Objectives: We compared patient satisfaction among adults with diabetes treated in a Veterans Affairs (VA) health care system with the satisfaction of patients treated in a county-funded health care system. We also examined whether satisfaction differences reflected differences in the process of patient care.
Design: Cross-sectional telephone survey of patients recruited from outpatient clinics.
Subjects: Five hundred and thirty eight adults, including 310 patients from 4 VA clinics and 228 patients from 2 county clinics.
Measures: Overall satisfaction with care and satisfaction with 6 separate dimensions of care were measured using the Employee Health Care Value Survey.
Results: VA patients were more satisfied than were county patients overall and with 5 of 6 dimensions of their care. These differences increased when we adjusted for patients' sociodemographic and clinical characteristics. VA patients reported more diabetes counseling and shorter waiting times to see their doctor. Each of these self-reported process measures was positively correlated with satisfaction and, when taken into account, reduced the differences in satisfaction between the two systems. However, even when we controlled both for patient characteristics and the process of care, VA patients still were more satisfied than were county patients with their care overall as well as with their access to care, communication with providers, and the quality of their health outcomes.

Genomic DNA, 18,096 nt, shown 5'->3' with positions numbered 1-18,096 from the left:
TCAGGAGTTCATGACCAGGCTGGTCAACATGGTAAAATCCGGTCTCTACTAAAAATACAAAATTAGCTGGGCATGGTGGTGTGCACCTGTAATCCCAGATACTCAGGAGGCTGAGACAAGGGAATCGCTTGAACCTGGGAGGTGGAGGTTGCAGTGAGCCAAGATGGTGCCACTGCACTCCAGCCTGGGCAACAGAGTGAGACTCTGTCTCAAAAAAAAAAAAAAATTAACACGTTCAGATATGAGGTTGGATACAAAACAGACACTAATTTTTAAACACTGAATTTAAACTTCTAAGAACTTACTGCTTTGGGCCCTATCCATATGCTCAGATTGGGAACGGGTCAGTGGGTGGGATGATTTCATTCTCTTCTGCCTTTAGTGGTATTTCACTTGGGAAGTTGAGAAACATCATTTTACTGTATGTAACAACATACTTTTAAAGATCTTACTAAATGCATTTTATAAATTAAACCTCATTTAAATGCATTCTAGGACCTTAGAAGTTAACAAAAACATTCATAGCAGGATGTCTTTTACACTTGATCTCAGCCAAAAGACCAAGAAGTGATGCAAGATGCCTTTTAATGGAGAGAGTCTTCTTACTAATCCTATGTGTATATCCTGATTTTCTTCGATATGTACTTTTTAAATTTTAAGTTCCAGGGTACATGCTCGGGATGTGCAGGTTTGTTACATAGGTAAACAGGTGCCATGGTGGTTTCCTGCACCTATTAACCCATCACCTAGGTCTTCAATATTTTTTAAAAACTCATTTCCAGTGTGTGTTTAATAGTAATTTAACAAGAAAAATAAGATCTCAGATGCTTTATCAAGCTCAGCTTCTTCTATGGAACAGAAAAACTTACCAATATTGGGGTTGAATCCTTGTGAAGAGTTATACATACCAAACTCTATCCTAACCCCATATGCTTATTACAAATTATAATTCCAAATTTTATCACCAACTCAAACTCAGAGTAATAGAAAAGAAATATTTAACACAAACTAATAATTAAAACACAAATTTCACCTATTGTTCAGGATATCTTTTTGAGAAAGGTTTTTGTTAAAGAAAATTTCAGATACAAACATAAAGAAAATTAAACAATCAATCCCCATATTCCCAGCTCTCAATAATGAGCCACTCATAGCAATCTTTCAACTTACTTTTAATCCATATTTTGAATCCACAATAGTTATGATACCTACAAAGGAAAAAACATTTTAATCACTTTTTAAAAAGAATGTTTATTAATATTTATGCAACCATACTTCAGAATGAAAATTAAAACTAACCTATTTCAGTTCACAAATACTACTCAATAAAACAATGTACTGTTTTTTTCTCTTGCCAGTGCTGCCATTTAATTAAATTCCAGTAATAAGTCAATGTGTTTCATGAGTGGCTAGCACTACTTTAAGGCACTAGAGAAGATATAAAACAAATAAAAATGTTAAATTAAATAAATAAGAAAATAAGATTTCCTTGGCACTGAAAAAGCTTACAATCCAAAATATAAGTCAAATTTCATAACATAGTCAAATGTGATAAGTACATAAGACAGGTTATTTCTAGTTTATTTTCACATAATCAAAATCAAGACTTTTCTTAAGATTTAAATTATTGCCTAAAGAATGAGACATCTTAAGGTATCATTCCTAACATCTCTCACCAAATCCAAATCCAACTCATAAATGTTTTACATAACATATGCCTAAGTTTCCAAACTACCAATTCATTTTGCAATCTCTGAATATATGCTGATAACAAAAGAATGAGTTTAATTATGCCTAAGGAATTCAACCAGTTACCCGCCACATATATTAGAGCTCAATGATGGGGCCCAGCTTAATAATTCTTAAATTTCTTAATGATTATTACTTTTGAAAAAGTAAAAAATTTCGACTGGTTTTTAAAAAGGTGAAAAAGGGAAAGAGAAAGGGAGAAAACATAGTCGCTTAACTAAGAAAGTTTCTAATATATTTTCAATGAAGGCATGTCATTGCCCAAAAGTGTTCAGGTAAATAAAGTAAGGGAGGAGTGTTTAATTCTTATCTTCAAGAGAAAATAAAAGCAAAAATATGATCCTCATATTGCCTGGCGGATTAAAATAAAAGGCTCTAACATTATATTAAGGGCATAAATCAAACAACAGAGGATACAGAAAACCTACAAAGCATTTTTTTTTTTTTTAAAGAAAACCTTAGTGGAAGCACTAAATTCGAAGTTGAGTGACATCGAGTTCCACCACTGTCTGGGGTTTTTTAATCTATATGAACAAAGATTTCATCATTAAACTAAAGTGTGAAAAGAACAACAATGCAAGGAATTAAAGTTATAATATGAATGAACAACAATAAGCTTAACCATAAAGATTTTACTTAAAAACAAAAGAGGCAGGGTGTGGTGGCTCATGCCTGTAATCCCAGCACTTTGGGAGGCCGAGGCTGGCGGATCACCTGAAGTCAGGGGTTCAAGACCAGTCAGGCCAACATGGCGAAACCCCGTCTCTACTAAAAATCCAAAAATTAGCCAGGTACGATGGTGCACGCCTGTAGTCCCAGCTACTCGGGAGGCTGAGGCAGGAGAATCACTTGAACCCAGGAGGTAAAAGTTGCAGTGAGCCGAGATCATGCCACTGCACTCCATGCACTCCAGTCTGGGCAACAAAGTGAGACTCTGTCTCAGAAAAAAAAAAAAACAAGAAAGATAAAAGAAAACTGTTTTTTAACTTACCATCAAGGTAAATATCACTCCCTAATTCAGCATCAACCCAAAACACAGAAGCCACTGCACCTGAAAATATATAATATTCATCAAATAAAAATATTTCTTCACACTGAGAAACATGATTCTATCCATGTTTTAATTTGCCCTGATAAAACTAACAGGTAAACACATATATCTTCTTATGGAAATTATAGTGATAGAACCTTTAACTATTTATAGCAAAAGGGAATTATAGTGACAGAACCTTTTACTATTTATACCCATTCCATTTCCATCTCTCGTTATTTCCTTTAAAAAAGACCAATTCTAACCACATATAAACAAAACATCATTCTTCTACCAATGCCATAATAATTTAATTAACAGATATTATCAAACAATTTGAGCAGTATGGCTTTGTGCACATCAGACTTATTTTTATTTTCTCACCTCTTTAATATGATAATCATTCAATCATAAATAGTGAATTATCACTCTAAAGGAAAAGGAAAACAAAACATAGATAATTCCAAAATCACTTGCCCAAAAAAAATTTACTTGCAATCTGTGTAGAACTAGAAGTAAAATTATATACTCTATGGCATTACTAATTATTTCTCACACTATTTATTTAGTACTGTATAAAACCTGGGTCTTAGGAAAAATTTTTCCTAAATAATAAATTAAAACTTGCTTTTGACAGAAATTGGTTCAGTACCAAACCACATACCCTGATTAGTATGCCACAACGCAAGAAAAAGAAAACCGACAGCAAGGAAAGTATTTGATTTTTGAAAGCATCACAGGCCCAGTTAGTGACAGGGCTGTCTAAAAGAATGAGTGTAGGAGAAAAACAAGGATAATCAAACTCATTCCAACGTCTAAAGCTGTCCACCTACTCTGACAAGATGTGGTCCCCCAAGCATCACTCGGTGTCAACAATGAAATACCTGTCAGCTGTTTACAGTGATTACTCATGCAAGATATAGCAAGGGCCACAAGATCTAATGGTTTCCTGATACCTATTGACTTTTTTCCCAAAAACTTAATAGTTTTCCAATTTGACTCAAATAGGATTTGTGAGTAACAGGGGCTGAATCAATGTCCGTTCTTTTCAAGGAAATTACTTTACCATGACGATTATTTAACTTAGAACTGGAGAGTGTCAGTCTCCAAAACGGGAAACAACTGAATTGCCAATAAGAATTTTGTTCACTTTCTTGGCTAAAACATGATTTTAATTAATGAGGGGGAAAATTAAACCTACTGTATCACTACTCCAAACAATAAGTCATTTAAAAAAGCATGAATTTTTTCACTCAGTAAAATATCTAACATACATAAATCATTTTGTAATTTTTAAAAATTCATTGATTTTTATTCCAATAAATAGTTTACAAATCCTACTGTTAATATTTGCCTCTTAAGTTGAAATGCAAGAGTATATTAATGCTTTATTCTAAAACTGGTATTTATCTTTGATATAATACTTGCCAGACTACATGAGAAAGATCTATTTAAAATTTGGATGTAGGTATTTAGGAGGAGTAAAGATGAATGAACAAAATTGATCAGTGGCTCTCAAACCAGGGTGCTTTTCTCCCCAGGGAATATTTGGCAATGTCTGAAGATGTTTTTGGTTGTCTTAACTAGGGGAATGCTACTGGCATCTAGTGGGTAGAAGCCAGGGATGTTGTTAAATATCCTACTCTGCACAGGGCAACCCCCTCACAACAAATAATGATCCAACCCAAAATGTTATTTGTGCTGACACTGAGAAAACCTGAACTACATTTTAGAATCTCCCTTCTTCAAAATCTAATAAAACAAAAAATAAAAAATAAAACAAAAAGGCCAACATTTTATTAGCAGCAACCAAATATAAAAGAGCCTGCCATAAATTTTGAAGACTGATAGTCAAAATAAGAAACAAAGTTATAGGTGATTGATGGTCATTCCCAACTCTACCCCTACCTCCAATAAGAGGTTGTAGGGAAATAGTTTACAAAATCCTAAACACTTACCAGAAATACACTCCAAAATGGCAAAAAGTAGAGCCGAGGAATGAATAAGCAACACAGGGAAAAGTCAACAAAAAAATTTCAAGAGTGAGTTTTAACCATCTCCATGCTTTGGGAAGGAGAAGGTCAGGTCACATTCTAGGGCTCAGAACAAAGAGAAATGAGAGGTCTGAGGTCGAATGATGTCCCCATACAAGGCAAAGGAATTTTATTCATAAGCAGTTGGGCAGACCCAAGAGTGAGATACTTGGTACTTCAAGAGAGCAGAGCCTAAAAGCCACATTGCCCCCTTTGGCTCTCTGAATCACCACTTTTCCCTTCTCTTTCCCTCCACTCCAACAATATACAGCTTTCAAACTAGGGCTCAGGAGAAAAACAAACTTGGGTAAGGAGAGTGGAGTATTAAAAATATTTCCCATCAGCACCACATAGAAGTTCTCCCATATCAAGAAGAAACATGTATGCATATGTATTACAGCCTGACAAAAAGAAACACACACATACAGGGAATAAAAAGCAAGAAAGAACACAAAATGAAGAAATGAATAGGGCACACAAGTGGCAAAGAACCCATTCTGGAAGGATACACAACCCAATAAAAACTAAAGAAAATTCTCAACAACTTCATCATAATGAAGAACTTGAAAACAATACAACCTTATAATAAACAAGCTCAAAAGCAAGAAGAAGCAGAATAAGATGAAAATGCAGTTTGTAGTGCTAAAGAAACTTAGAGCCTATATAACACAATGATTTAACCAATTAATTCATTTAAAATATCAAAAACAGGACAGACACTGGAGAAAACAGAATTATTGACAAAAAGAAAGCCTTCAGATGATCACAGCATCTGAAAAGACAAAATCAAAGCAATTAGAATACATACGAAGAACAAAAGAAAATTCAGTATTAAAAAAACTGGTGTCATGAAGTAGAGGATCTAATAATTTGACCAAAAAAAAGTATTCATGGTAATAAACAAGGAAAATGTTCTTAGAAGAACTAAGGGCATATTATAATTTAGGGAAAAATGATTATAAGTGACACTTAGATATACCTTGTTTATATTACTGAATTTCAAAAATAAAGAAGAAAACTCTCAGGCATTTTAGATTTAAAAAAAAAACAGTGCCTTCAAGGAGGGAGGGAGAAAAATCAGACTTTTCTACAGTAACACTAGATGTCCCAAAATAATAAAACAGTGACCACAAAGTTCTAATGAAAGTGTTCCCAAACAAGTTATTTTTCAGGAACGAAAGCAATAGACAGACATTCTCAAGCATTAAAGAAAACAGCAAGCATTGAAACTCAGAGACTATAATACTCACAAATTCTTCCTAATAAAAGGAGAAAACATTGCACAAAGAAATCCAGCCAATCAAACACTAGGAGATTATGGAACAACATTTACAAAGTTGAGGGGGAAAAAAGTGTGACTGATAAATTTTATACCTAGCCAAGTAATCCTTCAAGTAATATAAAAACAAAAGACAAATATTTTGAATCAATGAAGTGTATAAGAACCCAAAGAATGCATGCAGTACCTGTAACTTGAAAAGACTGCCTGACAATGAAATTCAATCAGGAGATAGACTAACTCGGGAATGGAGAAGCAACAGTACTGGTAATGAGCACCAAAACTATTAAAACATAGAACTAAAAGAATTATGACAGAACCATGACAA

Conclusions: In this study, VA patients with diabetes were more satisfied with their health care than were county patients. Perceived diabetes-related counseling and shorter waiting times contributed to differences between the systems in patient satisfaction but did not explain them completely.